When it comes to winter comfort food, a good old-fashioned beef stew is about as good as it gets.
Hearty, warm, and full of vegetables, it’s versatile and so easy to put together.
The best part is that it’s a one-pot wonder. Instead of slaving over a bunch of pots and pans, you can have this cozy dinner cooking on the back burner in less than 20 minutes.
So whether you’re looking for a quick weeknight dinner or something to warm you up after a long winter week, this old-fashioned beef stew is for you.
The great thing about a dish like this is the use of everyday ingredients.
Chances are you have carrots, celery, potatoes, and garlic ready to go. And your spice rack probably has parsley, rosemary, and black pepper.
I recommend cooking your beef stew in a Dutch Oven. They can be a little on the expensive side but are so worth the investment.
A Dutch oven will better distribute the heat, allowing for a more even braise on your meat.
The fact that you can go straight from the range to the oven is the icing on the cake.
Of course, you can use a regular, bottom-heavy pot for this. Just keep an eye on it and stir occasionally so nothing sticks on the bottom.
Another great option is to use a slow-cooker. In this case, you can throw it all in the pot before work and come home to the perfect meal.
This dish is so easy to make. Just braise your meat and simmer with the spices for an hour. Then add in your vegetables and thickener and leave for another hour.
Once you’ve tasted the melt-in-your-mouth beef and thick and flavorful gravy, you’ll make this stew all the time.
Ingredients for Beef Stew
One reason I love this recipe is that it’s easy to modify. Don’t have potatoes? Use pumpkin! Run out of parsley? Try a little thyme.
That being said, it’s a classic for a reason.
Beef Stew Meat. The best option for stew is “chuck.” This usually means meat from the shoulder of a cow.
You can usually find chuck pre-cut in the store, which will save you time cutting and trimming. However, a good chuck roast would be an excellent option.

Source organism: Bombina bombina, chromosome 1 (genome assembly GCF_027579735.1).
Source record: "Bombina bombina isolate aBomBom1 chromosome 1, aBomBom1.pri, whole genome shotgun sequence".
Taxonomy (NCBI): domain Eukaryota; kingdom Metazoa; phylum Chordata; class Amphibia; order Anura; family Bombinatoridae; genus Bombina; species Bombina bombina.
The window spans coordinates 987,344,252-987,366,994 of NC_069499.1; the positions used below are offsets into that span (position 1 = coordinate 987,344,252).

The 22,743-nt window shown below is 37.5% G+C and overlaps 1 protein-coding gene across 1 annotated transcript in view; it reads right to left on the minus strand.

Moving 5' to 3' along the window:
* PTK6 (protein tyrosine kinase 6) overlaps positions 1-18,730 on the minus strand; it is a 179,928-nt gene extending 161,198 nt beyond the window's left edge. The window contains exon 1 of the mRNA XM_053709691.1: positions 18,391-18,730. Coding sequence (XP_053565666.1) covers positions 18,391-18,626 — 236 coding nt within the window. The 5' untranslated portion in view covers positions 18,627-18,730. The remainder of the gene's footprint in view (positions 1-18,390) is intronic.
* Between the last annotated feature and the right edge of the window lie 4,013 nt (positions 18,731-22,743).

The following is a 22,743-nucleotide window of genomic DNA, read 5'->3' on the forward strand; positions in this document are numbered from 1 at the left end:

A more budget-friendly option is to find a stew-meat package that is often a mix of different cuts. In some cases, this isn’t a good thing because some cuts can be tough.
But when you’re slow cooking your meat like in this stew, most cuts will become tender and tasty.
Vegetable Oil. When reaching for the oil, you ideally want to use something that has a high-smoke temperature. Since you’ll be browning the meat in your pot first, you don’t want something that could start to burn.
Some alternatives include peanut oil, sesame oil, and avocado oil.
Beef Bouillon. Bouillon is a concentrated stock that will round off your stew with all that hearty beef flavor.
Although you’re using beef, vegetables, and seasoning, your stew might be lacking in flavor if you skip this.
Seasonings. This recipe uses rosemary, parsley, and black pepper for a wonderful herby note in the gravy. The truth is, you can modify these to your preferred taste.
Thyme and paprika make excellent additions, along with celery or fennel seeds.
Vegetables. The most budget-friendly and classic veggie options have to be celery, carrot, onion, and potatoes. They’re the base of so many soups and stews for a reason: they just work.
As I mentioned before, you are free to add and subtract depending on what you like and what you have.
Any number of root vegetables would make great additions to this stew, and adding veggies can help to bulk it up, making it last longer.